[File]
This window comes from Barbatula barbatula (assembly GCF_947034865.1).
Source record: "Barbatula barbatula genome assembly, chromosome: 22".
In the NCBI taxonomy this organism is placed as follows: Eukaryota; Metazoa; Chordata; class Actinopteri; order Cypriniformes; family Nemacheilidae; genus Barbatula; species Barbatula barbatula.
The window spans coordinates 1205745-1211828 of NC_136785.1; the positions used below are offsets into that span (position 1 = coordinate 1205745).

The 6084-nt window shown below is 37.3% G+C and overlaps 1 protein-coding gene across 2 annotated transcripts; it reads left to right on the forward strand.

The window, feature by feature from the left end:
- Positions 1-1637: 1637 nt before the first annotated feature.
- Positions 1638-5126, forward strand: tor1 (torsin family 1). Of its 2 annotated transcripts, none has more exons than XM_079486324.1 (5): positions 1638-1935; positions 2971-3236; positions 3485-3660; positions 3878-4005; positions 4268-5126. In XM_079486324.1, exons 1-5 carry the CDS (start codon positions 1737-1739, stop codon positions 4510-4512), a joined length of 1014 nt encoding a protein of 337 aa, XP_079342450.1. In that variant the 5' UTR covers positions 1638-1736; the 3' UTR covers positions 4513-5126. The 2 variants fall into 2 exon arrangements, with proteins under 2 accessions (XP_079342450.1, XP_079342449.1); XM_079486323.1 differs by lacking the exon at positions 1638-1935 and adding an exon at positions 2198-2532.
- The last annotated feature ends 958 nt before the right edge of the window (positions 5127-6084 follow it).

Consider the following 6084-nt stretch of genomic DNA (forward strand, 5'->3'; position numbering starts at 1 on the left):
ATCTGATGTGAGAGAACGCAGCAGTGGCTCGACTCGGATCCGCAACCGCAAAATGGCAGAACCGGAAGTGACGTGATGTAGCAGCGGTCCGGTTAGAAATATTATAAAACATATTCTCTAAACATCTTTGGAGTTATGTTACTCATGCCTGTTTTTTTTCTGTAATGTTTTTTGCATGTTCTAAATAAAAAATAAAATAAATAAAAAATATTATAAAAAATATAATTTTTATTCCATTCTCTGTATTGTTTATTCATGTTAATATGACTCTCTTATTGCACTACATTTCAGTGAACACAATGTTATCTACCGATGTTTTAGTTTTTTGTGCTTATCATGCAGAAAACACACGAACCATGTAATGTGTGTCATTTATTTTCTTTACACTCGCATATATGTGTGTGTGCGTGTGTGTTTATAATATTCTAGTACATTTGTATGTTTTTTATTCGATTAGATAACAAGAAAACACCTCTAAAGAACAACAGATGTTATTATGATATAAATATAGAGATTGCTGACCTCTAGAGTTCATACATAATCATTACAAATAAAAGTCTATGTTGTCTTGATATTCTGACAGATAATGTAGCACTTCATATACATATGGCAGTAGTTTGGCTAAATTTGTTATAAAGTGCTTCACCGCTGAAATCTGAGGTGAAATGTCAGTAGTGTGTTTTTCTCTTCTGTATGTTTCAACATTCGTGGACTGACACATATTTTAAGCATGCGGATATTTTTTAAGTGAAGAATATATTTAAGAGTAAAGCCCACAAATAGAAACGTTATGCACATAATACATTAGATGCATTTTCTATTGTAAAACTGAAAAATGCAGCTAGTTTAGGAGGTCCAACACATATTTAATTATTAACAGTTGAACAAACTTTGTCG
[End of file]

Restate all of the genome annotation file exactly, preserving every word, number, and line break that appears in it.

This window comes from Barbatula barbatula (assembly GCF_947034865.1).
Source record: "Barbatula barbatula genome assembly, chromosome: 22".
In the NCBI taxonomy this organism is placed as follows: Eukaryota; Metazoa; Chordata; class Actinopteri; order Cypriniformes; family Nemacheilidae; genus Barbatula; species Barbatula barbatula.
The window spans coordinates 1205745-1211828 of NC_136785.1; the positions used below are offsets into that span (position 1 = coordinate 1205745).

The 6084-nt window shown below is 37.3% G+C and overlaps 1 protein-coding gene across 2 annotated transcripts; it reads left to right on the forward strand.

The window, feature by feature from the left end:
- Positions 1-1637: 1637 nt before the first annotated feature.
- Positions 1638-5126, forward strand: tor1 (torsin family 1). Of its 2 annotated transcripts, none has more exons than XM_079486324.1 (5): positions 1638-1935; positions 2971-3236; positions 3485-3660; positions 3878-4005; positions 4268-5126. In XM_079486324.1, exons 1-5 carry the CDS (start codon positions 1737-1739, stop codon positions 4510-4512), a joined length of 1014 nt encoding a protein of 337 aa, XP_079342450.1. In that variant the 5' UTR covers positions 1638-1736; the 3' UTR covers positions 4513-5126. The 2 variants fall into 2 exon arrangements, with proteins under 2 accessions (XP_079342450.1, XP_079342449.1); XM_079486323.1 differs by lacking the exon at positions 1638-1935 and adding an exon at positions 2198-2532.
- The last annotated feature ends 958 nt before the right edge of the window (positions 5127-6084 follow it).

Consider the following 6084-nt stretch of genomic DNA (forward strand, 5'->3'; position numbering starts at 1 on the left):
ATCTGATGTGAGAGAACGCAGCAGTGGCTCGACTCGGATCCGCAACCGCAAAATGGCAGAACCGGAAGTGACGTGATGTAGCAGCGGTCCGGTTAGAAATATTATAAAACATATTCTCTAAACATCTTTGGAGTTATGTTACTCATGCCTGTTTTTTTTCTGTAATGTTTTTTGCATGTTCTAAATAAAAAATAAAATAAATAAAAAATATTATAAAAAATATAATTTTTATTCCATTCTCTGTATTGTTTATTCATGTTAATATGACTCTCTTATTGCACTACATTTCAGTGAACACAATGTTATCTACCGATGTTTTAGTTTTTTGTGCTTATCATGCAGAAAACACACGAACCATGTAATGTGTGTCATTTATTTTCTTTACACTCGCATATATGTGTGTGTGCGTGTGTGTTTATAATATTCTAGTACATTTGTATGTTTTTTATTCGATTAGATAACAAGAAAACACCTCTAAAGAACAACAGATGTTATTATGATATAAATATAGAGATTGCTGACCTCTAGAGTTCATACATAATCATTACAAATAAAAGTCTATGTTGTCTTGATATTCTGACAGATAATGTAGCACTTCATATACATATGGCAGTAGTTTGGCTAAATTTGTTATAAAGTGCTTCACCGCTGAAATCTGAGGTGAAATGTCAGTAGTGTGTTTTTCTCTTCTGTATGTTTCAACATTCGTGGACTGACACATATTTTAAGCATGCGGATATTTTTTAAGTGAAGAATATATTTAAGAGTAAAGCCCACAAATAGAAACGTTATGCACATAATACATTAGATGCATTTTCTATTGTAAAACTGAAAAATGCAGCTAGTTTAGGAGGTCCAACACATATTTAATTATTAACAGTTGAACAAACTTTGTCG